|Pages/Publication Date:||179 / 2013|
Americans have long been fascinated with the oddness of the English, but Britons find their transatlantic neighbors just as strange, says literary critic Terry Eagleton in this quirky journey through the language, geography, and national character of the United States. Eagleton answers the questions that his compatriots have always had but, being English, dared not ask, like why Americans willingly rise at the crack of dawn, even on Sundays; why we laud our colleagues as "aggressive" or speak frequently of being "empowered"; or why we publicly chastise cigarette smokers as if we represent the surgeon general.
"His mode is that of a jocular anthropologist, pint in hand, chattily offering up his opinions."—New Republic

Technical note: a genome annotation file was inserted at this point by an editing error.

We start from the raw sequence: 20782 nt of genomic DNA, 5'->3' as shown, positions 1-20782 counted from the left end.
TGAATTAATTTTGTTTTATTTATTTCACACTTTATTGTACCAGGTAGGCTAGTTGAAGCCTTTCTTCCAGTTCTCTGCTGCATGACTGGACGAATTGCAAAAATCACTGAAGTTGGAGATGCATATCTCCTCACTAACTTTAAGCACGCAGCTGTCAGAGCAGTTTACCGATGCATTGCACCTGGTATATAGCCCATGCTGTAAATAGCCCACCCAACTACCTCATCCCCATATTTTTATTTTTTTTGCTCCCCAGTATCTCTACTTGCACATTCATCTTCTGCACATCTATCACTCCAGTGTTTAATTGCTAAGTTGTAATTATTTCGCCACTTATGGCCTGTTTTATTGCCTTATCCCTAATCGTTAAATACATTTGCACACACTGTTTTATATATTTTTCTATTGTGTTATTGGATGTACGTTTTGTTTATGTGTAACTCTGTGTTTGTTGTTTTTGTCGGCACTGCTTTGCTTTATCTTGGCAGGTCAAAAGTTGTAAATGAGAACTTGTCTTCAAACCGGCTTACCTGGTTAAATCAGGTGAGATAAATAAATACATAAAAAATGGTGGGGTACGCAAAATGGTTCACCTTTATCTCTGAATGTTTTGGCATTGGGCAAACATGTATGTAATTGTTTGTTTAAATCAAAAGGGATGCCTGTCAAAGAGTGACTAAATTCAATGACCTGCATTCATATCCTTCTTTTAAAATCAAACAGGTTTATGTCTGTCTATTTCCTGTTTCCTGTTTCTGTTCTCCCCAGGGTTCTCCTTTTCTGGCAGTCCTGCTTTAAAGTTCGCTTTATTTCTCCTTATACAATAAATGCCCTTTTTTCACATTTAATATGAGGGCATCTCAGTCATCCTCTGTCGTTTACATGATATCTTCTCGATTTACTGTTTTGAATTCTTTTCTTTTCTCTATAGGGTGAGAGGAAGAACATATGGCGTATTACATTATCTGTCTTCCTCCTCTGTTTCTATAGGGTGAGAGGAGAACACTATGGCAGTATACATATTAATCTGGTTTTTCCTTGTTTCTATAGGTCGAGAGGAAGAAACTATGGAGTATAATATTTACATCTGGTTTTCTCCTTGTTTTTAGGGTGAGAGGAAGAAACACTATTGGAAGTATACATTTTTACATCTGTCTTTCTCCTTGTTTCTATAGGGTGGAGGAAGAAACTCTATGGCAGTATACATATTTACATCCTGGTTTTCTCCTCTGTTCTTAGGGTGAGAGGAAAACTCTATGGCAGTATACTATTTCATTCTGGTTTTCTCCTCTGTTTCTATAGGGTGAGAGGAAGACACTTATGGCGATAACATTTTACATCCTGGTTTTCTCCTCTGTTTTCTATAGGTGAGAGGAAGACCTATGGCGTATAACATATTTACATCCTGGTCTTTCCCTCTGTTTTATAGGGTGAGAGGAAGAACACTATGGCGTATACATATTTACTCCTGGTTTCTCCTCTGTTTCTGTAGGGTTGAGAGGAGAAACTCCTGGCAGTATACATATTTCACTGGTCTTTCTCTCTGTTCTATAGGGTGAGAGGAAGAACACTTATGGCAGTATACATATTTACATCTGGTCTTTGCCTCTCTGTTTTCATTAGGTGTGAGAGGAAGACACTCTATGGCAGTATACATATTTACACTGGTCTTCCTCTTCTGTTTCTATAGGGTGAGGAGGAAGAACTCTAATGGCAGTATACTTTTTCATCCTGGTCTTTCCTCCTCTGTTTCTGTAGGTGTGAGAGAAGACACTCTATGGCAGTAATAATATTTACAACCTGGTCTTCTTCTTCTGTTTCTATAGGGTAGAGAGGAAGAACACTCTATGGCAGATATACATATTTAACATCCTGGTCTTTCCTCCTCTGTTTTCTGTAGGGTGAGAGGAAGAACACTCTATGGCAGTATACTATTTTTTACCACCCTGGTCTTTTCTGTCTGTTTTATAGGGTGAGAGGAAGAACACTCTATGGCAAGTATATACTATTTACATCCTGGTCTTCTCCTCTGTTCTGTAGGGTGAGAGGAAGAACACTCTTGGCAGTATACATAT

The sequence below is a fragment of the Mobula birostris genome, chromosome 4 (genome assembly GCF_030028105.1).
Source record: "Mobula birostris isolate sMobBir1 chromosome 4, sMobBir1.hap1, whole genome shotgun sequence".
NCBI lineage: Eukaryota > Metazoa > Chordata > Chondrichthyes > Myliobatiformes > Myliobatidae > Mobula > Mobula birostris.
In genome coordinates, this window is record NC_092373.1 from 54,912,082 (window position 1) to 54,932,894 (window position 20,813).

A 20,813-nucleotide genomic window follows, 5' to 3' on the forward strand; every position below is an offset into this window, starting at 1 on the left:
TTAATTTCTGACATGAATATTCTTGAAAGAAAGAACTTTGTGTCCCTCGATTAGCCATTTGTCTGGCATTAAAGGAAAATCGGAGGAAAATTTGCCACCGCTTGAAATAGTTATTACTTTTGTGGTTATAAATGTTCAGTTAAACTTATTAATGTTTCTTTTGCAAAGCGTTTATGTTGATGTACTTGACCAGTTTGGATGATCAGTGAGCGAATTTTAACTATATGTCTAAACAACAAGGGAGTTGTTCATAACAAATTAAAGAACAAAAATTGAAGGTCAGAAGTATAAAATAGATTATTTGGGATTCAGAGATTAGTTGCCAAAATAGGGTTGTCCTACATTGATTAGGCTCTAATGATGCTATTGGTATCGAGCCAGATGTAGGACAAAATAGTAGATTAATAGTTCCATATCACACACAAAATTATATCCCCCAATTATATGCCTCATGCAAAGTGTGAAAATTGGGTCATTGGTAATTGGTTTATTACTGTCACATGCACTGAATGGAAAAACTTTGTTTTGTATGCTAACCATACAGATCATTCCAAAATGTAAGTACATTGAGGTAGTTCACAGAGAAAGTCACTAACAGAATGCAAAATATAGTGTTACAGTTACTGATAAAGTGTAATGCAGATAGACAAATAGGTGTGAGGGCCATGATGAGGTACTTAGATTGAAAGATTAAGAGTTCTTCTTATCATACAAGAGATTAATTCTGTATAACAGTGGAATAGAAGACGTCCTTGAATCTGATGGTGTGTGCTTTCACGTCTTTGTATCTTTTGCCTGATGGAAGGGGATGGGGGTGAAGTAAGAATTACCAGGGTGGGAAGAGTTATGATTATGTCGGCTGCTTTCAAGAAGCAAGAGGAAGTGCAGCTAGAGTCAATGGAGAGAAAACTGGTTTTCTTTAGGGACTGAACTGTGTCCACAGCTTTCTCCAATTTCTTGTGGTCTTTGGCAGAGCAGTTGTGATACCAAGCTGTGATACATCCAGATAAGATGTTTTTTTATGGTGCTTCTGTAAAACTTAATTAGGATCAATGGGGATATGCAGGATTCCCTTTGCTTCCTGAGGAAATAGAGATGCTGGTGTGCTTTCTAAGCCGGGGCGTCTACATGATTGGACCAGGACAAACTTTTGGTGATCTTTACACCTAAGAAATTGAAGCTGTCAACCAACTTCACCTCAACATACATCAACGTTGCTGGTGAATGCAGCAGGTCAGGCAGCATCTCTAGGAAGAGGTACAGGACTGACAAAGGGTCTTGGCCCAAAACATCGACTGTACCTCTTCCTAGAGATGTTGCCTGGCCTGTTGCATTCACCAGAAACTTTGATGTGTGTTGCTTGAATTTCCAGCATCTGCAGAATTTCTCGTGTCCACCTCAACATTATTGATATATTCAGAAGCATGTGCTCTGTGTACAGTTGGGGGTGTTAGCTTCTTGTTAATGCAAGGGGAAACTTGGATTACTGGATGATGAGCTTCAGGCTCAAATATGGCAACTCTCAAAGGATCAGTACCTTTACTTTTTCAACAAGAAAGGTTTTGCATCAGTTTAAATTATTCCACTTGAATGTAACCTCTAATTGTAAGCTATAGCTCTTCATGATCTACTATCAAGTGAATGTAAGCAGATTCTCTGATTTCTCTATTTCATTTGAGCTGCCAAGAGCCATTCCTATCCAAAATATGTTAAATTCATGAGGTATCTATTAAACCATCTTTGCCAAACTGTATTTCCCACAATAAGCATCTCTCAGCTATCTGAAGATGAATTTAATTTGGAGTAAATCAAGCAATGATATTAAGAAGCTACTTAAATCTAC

"Eagleton has taught at top universities, authored 40-plus books, and feuded with, among others, Richard Dawkins and Martin Amis. He's a Marxist and a Catholic (or at least was raised as one), and he traces his roots not to Manchester, where he grew up, but to Galway, from which his family migrated. So when Eagleton follows Tocqueville and Dickens in anatomizing the American attitudes and anomalies, he employs a complex collection of tools and perspectives. Across the Pond explores the language the U.S., the UK, and Ireland (where the author now lives) share but use quite differently. It ponders these nations' utterly distinct notions of the relationships between body and mind, mind and will, and will and reality, and their relative fondness for comedy and tragedy, satire and 'the gag.' Henry James figures here, but so do Thomas Aquinas and Milan Kundera. Eagleton sees much to admire in the U.S.—plus contradictions, hypocrisies, and refusals to face reality that deserve scorn. He closes with 'Modest Proposals' that urge Americans to learn, among other things, 'how to mock themselves' and 'how to use a teapot'."—Booklist